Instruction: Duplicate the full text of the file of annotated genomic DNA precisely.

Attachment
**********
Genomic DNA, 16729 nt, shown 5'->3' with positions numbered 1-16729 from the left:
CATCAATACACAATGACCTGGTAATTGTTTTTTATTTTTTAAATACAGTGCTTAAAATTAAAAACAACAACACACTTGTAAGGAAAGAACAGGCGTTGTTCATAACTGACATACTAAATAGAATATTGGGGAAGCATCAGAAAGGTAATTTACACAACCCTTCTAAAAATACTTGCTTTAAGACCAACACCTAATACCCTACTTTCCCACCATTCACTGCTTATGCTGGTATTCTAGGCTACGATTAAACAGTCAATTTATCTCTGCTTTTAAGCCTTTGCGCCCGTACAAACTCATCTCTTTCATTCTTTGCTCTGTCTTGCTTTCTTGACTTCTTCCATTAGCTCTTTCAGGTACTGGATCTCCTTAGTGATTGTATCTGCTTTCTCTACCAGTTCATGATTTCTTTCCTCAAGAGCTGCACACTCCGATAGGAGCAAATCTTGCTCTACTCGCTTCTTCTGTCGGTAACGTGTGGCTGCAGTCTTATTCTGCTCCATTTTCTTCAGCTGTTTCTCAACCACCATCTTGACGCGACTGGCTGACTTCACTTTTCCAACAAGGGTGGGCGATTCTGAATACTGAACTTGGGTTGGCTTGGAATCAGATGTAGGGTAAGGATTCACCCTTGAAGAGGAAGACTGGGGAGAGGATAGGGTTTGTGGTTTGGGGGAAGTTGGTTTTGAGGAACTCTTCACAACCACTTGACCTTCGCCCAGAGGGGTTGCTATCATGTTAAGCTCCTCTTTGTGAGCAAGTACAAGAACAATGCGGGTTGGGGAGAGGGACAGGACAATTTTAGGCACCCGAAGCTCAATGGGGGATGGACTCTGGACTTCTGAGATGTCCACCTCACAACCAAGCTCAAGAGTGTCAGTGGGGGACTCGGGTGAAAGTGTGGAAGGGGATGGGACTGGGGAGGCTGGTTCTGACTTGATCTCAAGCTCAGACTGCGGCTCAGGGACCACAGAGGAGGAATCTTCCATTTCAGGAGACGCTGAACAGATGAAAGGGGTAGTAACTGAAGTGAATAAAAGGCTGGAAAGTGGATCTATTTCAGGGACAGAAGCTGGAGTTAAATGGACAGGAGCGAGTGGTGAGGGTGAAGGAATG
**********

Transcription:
Genomic DNA, 16729 nt, shown 5'->3' with positions numbered 1-16729 from the left:
CATCAATACACAATGACCTGGTAATTGTTTTTTATTTTTTAAATACAGTGCTTAAAATTAAAAACAACAACACACTTGTAAGGAAAGAACAGGCGTTGTTCATAACTGACATACTAAATAGAATATTGGGGAAGCATCAGAAAGGTAATTTACACAACCCTTCTAAAAATACTTGCTTTAAGACCAACACCTAATACCCTACTTTCCCACCATTCACTGCTTATGCTGGTATTCTAGGCTACGATTAAACAGTCAATTTATCTCTGCTTTTAAGCCTTTGCGCCCGTACAAACTCATCTCTTTCATTCTTTGCTCTGTCTTGCTTTCTTGACTTCTTCCATTAGCTCTTTCAGGTACTGGATCTCCTTAGTGATTGTATCTGCTTTCTCTACCAGTTCATGATTTCTTTCCTCAAGAGCTGCACACTCCGATAGGAGCAAATCTTGCTCTACTCGCTTCTTCTGTCGGTAACGTGTGGCTGCAGTCTTATTCTGCTCCATTTTCTTCAGCTGTTTCTCAACCACCATCTTGACGCGACTGGCTGACTTCACTTTTCCAACAAGGGTGGGCGATTCTGAATACTGAACTTGGGTTGGCTTGGAATCAGATGTAGGGTAAGGATTCACCCTTGAAGAGGAAGACTGGGGAGAGGATAGGGTTTGTGGTTTGGGGGAAGTTGGTTTTGAGGAACTCTTCACAACCACTTGACCTTCGCCCAGAGGGGTTGCTATCATGTTAAGCTCCTCTTTGTGAGCAAGTACAAGAACAATGCGGGTTGGGGAGAGGGACAGGACAATTTTAGGCACCCGAAGCTCAATGGGGGATGGACTCTGGACTTCTGAGATGTCCACCTCACAACCAAGCTCAAGAGTGTCAGTGGGGGACTCGGGTGAAAGTGTGGAAGGGGATGGGACTGGGGAGGCTGGTTCTGACTTGATCTCAAGCTCAGACTGCGGCTCAGGGACCACAGAGGAGGAATCTTCCATTTCAGGAGACGCTGAACAGATGAAAGGGGTAGTAACTGAAGTGAATAAAAGGCTGGAAAGTGGATCTATTTCAGGGACAGAAGCTGGAGTTAAATGGACAGGAGCGAGTGGTGAGGGTGAAGGAATG